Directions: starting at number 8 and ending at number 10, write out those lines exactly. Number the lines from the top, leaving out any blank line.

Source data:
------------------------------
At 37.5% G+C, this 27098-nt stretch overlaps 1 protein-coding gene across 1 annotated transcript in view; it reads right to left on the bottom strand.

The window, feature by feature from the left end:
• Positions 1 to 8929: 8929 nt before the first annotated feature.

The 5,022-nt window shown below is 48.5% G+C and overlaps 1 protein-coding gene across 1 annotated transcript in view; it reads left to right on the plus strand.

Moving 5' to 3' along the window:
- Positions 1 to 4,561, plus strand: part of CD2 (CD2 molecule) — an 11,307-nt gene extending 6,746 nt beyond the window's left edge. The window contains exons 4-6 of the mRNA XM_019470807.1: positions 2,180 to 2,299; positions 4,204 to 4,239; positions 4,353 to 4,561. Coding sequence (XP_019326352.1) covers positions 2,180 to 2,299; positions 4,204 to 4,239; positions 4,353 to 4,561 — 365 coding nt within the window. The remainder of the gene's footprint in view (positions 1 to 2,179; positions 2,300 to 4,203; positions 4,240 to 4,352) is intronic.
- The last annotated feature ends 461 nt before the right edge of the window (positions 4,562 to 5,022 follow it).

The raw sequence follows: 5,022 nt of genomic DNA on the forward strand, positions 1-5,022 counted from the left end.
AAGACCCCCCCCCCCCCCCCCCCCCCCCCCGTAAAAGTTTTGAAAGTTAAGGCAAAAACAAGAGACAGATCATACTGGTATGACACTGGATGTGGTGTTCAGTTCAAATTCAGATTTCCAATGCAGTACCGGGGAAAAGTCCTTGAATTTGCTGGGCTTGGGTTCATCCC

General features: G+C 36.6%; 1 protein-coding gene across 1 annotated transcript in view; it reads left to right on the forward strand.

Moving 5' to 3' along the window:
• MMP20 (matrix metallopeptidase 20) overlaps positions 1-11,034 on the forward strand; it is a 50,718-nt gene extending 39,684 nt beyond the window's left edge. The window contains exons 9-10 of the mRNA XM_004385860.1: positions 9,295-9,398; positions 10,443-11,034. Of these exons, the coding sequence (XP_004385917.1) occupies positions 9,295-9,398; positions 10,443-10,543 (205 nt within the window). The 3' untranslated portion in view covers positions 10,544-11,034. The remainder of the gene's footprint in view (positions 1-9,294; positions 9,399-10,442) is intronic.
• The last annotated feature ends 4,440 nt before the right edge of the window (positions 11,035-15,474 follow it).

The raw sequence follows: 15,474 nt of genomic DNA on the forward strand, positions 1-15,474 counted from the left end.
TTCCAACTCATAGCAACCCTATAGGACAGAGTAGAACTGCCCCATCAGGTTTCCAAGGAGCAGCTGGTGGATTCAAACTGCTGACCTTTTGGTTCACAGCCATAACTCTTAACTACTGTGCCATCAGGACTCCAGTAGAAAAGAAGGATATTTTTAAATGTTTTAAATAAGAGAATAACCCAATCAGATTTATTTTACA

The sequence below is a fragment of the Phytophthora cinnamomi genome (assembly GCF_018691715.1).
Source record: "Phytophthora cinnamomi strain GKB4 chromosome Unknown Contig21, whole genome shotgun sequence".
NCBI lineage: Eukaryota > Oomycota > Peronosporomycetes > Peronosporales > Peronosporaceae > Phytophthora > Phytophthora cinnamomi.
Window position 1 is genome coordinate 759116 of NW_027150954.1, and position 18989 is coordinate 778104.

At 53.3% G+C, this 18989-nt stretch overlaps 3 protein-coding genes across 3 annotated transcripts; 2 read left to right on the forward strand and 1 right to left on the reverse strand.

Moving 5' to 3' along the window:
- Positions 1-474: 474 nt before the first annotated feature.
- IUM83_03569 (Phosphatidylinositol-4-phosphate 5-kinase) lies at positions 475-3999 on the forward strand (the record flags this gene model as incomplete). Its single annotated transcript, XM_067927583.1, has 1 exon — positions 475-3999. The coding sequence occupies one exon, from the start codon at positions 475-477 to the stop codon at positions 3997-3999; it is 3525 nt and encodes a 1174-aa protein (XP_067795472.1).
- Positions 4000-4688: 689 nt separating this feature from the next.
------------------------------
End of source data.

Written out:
The raw sequence follows: 5,022 nt of genomic DNA on the forward strand, positions 1-5,022 counted from the left end.
AAGACCCCCCCCCCCCCCCCCCCCCCCCCCGTAAAAGTTTTGAAAGTTAAGGCAAAAACAAGAGACAGATCATACTGGTATGACACTGGATGTGGTGTTCAGTTCAAATTCAGATTTCCAATGCAGTACCGGGGAAAAGTCCTTGAATTTGCTGGGCTTGGGTTCATCCC

General features: G+C 36.6%; 1 protein-coding gene across 1 annotated transcript in view; it reads left to right on the forward strand.